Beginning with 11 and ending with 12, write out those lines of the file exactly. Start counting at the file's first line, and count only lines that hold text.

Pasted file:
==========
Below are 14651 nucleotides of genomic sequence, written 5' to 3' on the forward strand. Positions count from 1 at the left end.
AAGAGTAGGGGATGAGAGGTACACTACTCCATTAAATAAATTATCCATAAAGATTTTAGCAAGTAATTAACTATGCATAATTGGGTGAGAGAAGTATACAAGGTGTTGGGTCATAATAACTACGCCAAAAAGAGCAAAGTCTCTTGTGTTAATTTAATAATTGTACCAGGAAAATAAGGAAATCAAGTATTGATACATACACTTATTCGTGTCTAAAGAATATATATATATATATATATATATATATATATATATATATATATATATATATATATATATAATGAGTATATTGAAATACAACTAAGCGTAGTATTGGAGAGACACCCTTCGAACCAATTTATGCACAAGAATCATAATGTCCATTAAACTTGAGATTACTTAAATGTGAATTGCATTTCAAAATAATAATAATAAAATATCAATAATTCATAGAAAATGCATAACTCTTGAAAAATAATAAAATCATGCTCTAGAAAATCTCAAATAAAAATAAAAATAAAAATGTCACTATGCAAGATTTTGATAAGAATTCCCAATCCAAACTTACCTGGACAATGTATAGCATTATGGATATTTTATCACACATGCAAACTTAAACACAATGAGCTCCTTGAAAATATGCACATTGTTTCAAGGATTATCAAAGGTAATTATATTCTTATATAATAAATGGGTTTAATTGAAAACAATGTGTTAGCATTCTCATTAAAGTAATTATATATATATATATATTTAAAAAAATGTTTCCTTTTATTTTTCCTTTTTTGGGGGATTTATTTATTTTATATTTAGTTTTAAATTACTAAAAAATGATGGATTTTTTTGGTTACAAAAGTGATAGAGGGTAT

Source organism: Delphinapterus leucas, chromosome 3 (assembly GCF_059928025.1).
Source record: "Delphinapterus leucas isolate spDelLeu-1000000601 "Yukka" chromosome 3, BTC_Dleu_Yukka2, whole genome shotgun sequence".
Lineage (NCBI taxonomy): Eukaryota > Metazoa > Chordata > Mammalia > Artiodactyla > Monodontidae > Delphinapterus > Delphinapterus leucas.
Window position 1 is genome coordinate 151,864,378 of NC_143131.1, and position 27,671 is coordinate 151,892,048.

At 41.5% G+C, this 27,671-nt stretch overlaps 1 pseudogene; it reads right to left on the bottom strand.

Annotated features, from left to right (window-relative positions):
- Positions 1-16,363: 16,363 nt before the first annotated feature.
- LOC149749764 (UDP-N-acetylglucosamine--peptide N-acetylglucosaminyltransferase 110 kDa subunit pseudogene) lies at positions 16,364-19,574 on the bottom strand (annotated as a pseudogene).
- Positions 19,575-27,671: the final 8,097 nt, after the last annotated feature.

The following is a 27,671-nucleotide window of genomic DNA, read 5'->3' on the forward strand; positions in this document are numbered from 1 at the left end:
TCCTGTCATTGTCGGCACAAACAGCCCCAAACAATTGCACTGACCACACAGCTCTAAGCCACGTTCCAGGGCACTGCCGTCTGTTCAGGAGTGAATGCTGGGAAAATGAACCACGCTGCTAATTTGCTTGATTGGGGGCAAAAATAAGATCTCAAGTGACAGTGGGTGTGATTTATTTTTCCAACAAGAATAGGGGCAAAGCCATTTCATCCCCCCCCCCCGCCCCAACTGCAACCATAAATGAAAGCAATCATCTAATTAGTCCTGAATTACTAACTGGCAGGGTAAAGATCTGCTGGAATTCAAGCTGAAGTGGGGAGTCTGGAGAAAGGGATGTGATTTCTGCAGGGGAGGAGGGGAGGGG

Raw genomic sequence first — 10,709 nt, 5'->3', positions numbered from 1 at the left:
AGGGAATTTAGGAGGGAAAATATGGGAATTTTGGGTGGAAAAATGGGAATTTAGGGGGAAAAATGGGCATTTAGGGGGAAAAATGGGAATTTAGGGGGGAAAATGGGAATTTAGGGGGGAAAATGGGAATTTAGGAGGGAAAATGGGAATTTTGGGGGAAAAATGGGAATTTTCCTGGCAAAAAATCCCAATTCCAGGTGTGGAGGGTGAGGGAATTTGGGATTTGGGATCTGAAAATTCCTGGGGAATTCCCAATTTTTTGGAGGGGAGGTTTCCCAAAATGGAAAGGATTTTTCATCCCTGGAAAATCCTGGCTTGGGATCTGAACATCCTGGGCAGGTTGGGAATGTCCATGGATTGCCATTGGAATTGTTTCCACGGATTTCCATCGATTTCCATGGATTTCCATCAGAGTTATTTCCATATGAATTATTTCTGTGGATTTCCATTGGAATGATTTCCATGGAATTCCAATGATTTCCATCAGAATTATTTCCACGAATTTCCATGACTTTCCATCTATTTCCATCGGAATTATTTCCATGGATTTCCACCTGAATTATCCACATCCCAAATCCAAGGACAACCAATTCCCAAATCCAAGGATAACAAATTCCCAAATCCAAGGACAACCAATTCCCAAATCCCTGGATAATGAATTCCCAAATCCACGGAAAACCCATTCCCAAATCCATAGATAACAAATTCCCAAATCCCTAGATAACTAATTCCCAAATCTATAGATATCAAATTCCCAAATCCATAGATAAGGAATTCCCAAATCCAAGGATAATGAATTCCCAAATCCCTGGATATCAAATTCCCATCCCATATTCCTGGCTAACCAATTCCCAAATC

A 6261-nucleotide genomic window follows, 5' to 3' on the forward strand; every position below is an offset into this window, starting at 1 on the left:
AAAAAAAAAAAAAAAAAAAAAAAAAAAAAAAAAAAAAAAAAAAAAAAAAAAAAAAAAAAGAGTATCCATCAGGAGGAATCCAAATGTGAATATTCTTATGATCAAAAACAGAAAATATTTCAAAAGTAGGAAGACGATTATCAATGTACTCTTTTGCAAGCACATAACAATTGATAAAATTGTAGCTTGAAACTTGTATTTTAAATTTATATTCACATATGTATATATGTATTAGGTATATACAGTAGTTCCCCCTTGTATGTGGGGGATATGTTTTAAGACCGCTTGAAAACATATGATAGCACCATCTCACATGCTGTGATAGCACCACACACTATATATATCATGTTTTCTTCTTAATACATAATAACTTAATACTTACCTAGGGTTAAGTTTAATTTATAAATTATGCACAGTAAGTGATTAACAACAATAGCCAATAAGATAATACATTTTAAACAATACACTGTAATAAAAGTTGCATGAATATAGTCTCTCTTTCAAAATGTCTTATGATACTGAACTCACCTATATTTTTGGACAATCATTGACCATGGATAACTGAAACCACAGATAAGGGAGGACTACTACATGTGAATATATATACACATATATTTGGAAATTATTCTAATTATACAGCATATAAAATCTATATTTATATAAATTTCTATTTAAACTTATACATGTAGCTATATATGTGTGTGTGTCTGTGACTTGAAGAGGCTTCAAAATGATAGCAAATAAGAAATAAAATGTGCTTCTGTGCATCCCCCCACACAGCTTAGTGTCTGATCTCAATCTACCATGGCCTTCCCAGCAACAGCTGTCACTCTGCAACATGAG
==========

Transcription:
- Positions 19,575-27,671: the final 8,097 nt, after the last annotated feature.

The following is a 27,671-nucleotide window of genomic DNA, read 5'->3' on the forward strand; positions in this document are numbered from 1 at the left end: